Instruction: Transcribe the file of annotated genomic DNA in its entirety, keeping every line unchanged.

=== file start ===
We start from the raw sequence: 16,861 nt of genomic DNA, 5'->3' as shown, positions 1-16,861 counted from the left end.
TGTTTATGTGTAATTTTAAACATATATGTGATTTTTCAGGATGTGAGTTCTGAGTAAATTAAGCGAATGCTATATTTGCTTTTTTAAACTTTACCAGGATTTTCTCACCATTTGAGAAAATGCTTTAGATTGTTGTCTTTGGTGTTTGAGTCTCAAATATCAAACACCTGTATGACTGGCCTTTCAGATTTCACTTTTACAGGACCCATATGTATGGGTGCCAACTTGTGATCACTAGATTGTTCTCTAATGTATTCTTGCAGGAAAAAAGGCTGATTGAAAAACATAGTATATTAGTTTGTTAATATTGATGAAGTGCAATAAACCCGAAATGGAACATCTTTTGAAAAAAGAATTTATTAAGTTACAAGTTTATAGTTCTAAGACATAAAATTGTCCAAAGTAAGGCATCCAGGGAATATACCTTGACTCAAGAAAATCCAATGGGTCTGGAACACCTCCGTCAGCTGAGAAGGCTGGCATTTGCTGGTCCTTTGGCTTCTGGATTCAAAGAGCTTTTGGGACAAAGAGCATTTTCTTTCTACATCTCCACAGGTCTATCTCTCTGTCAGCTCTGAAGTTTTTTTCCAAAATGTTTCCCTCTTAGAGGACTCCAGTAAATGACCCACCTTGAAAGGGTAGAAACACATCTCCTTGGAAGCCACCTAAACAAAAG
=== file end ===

We start from the raw sequence: 16,861 nt of genomic DNA, 5'->3' as shown, positions 1-16,861 counted from the left end.
TGTTTATGTGTAATTTTAAACATATATGTGATTTTTCAGGATGTGAGTTCTGAGTAAATTAAGCGAATGCTATATTTGCTTTTTTAAACTTTACCAGGATTTTCTCACCATTTGAGAAAATGCTTTAGATTGTTGTCTTTGGTGTTTGAGTCTCAAATATCAAACACCTGTATGACTGGCCTTTCAGATTTCACTTTTACAGGACCCATATGTATGGGTGCCAACTTGTGATCACTAGATTGTTCTCTAATGTATTCTTGCAGGAAAAAAGGCTGATTGAAAAACATAGTATATTAGTTTGTTAATATTGATGAAGTGCAATAAACCCGAAATGGAACATCTTTTGAAAAAAGAATTTATTAAGTTACAAGTTTATAGTTCTAAGACATAAAATTGTCCAAAGTAAGGCATCCAGGGAATATACCTTGACTCAAGAAAATCCAATGGGTCTGGAACACCTCCGTCAGCTGAGAAGGCTGGCATTTGCTGGTCCTTTGGCTTCTGGATTCAAAGAGCTTTTGGGACAAAGAGCATTTTCTTTCTACATCTCCACAGGTCTATCTCTCTGTCAGCTCTGAAGTTTTTTTCCAAAATGTTTCCCTCTTAGAGGACTCCAGTAAATGACCCACCTTGAAAGGGTAGAAACACATCTCCTTGGAAGCCACCTAAACAAAAG